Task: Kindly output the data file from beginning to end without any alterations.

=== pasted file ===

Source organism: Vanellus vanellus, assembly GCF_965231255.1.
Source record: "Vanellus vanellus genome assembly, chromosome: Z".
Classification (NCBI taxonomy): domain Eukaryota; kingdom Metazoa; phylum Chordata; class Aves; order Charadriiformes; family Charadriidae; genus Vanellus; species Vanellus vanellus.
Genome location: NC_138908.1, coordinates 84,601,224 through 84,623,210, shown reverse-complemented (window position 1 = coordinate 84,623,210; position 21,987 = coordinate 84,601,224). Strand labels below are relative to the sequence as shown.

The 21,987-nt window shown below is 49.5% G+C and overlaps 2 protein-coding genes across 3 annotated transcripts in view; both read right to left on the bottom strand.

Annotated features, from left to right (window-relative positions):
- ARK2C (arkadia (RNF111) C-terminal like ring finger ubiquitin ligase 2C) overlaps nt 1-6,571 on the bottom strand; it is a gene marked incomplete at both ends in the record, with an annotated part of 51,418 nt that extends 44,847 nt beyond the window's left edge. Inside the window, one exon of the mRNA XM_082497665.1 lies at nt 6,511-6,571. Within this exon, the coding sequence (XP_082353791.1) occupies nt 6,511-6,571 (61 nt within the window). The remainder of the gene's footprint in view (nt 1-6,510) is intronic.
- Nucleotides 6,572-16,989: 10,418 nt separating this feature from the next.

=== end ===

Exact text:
Source organism: Vanellus vanellus, assembly GCF_965231255.1.
Source record: "Vanellus vanellus genome assembly, chromosome: Z".
Classification (NCBI taxonomy): domain Eukaryota; kingdom Metazoa; phylum Chordata; class Aves; order Charadriiformes; family Charadriidae; genus Vanellus; species Vanellus vanellus.
Genome location: NC_138908.1, coordinates 84,601,224 through 84,623,210, shown reverse-complemented (window position 1 = coordinate 84,623,210; position 21,987 = coordinate 84,601,224). Strand labels below are relative to the sequence as shown.

The 21,987-nt window shown below is 49.5% G+C and overlaps 2 protein-coding genes across 3 annotated transcripts in view; both read right to left on the bottom strand.

Annotated features, from left to right (window-relative positions):
- ARK2C (arkadia (RNF111) C-terminal like ring finger ubiquitin ligase 2C) overlaps nt 1-6,571 on the bottom strand; it is a gene marked incomplete at both ends in the record, with an annotated part of 51,418 nt that extends 44,847 nt beyond the window's left edge. Inside the window, one exon of the mRNA XM_082497665.1 lies at nt 6,511-6,571. Within this exon, the coding sequence (XP_082353791.1) occupies nt 6,511-6,571 (61 nt within the window). The remainder of the gene's footprint in view (nt 1-6,510) is intronic.
- Nucleotides 6,572-16,989: 10,418 nt separating this feature from the next.